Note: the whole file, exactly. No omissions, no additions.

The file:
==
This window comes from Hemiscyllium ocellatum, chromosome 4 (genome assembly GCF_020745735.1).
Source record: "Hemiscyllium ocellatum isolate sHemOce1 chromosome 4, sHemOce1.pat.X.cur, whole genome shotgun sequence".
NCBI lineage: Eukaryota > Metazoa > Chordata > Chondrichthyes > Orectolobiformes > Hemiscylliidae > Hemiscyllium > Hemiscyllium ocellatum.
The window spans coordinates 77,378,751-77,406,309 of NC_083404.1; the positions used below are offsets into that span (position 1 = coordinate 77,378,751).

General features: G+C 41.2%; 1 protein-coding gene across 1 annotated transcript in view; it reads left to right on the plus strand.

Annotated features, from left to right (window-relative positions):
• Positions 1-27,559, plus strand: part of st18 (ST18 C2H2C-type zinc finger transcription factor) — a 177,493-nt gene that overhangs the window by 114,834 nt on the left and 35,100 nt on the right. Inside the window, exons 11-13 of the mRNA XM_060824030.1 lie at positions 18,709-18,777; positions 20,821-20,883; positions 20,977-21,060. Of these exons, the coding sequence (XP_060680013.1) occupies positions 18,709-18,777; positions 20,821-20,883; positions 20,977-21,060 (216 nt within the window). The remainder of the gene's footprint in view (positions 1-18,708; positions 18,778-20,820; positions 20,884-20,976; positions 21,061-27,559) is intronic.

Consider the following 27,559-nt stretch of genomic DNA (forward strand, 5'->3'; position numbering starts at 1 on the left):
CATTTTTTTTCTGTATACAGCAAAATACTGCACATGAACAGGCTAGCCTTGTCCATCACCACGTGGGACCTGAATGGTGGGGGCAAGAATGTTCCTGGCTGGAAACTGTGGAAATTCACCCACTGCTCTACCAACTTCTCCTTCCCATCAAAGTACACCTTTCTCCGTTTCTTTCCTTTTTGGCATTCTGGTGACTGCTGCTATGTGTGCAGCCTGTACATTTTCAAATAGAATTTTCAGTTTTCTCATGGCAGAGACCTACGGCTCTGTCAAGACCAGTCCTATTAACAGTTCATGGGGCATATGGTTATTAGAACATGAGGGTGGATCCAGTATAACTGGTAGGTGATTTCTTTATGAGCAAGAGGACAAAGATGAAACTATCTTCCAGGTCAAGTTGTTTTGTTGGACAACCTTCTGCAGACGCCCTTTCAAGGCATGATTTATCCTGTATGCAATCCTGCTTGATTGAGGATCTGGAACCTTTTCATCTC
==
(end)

This window comes from Hemiscyllium ocellatum, chromosome 4 (genome assembly GCF_020745735.1).
Source record: "Hemiscyllium ocellatum isolate sHemOce1 chromosome 4, sHemOce1.pat.X.cur, whole genome shotgun sequence".
NCBI lineage: Eukaryota > Metazoa > Chordata > Chondrichthyes > Orectolobiformes > Hemiscylliidae > Hemiscyllium > Hemiscyllium ocellatum.
The window spans coordinates 77,378,751-77,406,309 of NC_083404.1; the positions used below are offsets into that span (position 1 = coordinate 77,378,751).

General features: G+C 41.2%; 1 protein-coding gene across 1 annotated transcript in view; it reads left to right on the plus strand.

Annotated features, from left to right (window-relative positions):
• Positions 1-27,559, plus strand: part of st18 (ST18 C2H2C-type zinc finger transcription factor) — a 177,493-nt gene that overhangs the window by 114,834 nt on the left and 35,100 nt on the right. Inside the window, exons 11-13 of the mRNA XM_060824030.1 lie at positions 18,709-18,777; positions 20,821-20,883; positions 20,977-21,060. Of these exons, the coding sequence (XP_060680013.1) occupies positions 18,709-18,777; positions 20,821-20,883; positions 20,977-21,060 (216 nt within the window). The remainder of the gene's footprint in view (positions 1-18,708; positions 18,778-20,820; positions 20,884-20,976; positions 21,061-27,559) is intronic.

Consider the following 27,559-nt stretch of genomic DNA (forward strand, 5'->3'; position numbering starts at 1 on the left):
CATTTTTTTTCTGTATACAGCAAAATACTGCACATGAACAGGCTAGCCTTGTCCATCACCACGTGGGACCTGAATGGTGGGGGCAAGAATGTTCCTGGCTGGAAACTGTGGAAATTCACCCACTGCTCTACCAACTTCTCCTTCCCATCAAAGTACACCTTTCTCCGTTTCTTTCCTTTTTGGCATTCTGGTGACTGCTGCTATGTGTGCAGCCTGTACATTTTCAAATAGAATTTTCAGTTTTCTCATGGCAGAGACCTACGGCTCTGTCAAGACCAGTCCTATTAACAGTTCATGGGGCATATGGTTATTAGAACATGAGGGTGGATCCAGTATAACTGGTAGGTGATTTCTTTATGAGCAAGAGGACAAAGATGAAACTATCTTCCAGGTCAAGTTGTTTTGTTGGACAACCTTCTGCAGACGCCCTTTCAAGGCATGATTTATCCTGTATGCAATCCTGCTTGATTGAGGATCTGGAACCTTTTCATCTC